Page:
The Bank of Japan may have to pursue its aggressive monetary policy easing for "some time" to fully vanquish deflation, BoJ Governor Haruhiko Kuroda said on Saturday.
Speaking at a global central banking conference here, Kuroda said the central bank's efforts to overcome deflation by stimulating Japan's economy with large-scale asset purchases was proving effective.
He added, however, that the public was not yet convinced Japan's central bank would hit its 2 percent inflation target.
Creating that expectation was necessary to get firms to raise wages - a key step in Japan's long war with deflation, he said.
"We have committed ourselves to continuing the increasingly accommodative stance until the 2 percent inflation target is met and maintained in a sustainable manner," Kuroda said. "That means inflation expectations are anchored to 2 percent ... (and) that may take some more time."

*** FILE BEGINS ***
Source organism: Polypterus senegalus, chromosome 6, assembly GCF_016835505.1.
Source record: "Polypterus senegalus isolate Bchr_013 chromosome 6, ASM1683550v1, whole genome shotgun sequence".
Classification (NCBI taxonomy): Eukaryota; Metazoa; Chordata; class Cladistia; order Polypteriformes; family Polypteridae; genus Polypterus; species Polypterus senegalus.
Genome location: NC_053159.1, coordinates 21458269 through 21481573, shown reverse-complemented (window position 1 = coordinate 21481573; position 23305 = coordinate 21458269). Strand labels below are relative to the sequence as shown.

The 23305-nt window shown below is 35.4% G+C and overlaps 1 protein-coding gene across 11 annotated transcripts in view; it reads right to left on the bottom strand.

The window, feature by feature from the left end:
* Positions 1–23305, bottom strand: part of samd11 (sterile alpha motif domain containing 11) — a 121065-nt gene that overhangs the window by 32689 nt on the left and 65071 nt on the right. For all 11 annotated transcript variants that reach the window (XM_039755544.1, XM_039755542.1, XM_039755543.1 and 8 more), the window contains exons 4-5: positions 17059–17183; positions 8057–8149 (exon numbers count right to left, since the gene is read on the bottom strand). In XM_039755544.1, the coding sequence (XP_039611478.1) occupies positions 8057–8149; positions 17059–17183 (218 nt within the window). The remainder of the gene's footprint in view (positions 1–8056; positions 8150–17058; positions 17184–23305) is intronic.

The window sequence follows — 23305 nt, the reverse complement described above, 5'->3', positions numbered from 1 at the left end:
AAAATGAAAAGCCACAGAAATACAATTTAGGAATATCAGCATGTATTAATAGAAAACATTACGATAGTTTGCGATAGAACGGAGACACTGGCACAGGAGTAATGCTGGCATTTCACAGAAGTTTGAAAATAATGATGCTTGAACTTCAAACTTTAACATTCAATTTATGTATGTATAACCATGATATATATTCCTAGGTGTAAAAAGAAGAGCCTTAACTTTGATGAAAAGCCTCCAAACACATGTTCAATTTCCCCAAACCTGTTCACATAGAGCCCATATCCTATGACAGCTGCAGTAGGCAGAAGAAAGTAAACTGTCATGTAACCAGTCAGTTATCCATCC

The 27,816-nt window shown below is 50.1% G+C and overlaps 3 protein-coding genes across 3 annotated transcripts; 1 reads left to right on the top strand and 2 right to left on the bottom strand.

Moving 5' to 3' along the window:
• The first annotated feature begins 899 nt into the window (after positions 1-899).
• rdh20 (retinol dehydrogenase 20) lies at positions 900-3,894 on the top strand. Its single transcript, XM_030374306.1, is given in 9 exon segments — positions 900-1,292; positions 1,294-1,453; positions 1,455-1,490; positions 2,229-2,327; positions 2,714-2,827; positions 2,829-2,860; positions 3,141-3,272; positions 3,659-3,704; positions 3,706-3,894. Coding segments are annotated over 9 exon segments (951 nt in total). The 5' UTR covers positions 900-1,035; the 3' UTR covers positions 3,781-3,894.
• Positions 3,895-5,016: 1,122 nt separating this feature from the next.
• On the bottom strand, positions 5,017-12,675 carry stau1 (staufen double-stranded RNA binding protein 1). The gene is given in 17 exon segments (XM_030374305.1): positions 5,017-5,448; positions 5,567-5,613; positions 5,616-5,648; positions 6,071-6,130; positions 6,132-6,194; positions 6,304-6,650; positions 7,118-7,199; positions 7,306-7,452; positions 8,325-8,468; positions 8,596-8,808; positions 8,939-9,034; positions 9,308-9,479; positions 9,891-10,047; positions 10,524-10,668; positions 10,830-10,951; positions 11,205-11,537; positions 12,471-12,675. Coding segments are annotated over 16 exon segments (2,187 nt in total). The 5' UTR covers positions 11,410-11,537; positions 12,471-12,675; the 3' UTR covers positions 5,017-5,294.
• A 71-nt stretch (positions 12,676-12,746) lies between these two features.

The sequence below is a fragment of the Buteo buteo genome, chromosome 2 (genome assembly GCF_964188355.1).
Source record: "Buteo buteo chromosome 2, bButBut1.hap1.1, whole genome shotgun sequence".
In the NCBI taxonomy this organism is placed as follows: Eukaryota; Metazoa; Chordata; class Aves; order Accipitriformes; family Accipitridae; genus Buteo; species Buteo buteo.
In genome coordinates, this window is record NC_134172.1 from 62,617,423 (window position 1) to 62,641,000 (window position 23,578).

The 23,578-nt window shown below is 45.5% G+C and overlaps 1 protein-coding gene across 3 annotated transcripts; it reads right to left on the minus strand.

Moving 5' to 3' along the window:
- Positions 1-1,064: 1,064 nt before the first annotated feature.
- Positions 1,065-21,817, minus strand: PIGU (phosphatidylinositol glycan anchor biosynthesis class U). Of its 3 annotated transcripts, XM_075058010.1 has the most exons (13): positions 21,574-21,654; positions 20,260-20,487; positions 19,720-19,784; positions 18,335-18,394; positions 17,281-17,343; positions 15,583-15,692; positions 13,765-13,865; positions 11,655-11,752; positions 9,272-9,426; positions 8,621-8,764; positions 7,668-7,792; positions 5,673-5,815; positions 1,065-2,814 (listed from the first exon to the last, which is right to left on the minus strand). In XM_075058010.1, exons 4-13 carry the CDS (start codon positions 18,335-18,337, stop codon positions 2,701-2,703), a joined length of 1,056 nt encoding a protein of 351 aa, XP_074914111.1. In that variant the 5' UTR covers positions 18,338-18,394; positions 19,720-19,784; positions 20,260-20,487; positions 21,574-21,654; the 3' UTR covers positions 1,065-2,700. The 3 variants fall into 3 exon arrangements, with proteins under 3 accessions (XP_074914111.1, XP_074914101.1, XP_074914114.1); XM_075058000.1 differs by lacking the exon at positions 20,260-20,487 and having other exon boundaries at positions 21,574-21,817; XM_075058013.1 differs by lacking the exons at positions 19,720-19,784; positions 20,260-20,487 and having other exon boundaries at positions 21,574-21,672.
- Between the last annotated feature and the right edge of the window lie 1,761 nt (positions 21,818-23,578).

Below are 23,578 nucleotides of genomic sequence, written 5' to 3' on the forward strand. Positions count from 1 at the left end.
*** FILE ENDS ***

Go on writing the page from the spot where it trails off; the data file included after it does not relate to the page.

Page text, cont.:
The BoJ deployed an intense burst of monetary stimulus last April, when it pledged to double its money base with a quantitative easing program of asset purchases. Kuroda wants to accelerate consumer inflation to 2 percent in roughly two years.
Japan has been mired in 15 years of grinding deflation.
The program was initially successful, with consumer inflation having recently hit 1.3 percent, excluding the impact of an April sales tax hike. Inflation is expected to slow in the coming months as the boost from a weak yen on import costs begins to fade.
Speaking on a panel alongside central bankers from Brazil and Britain, Kuroda said public inflation expectations are moving up gradually but still low at around 1 percent.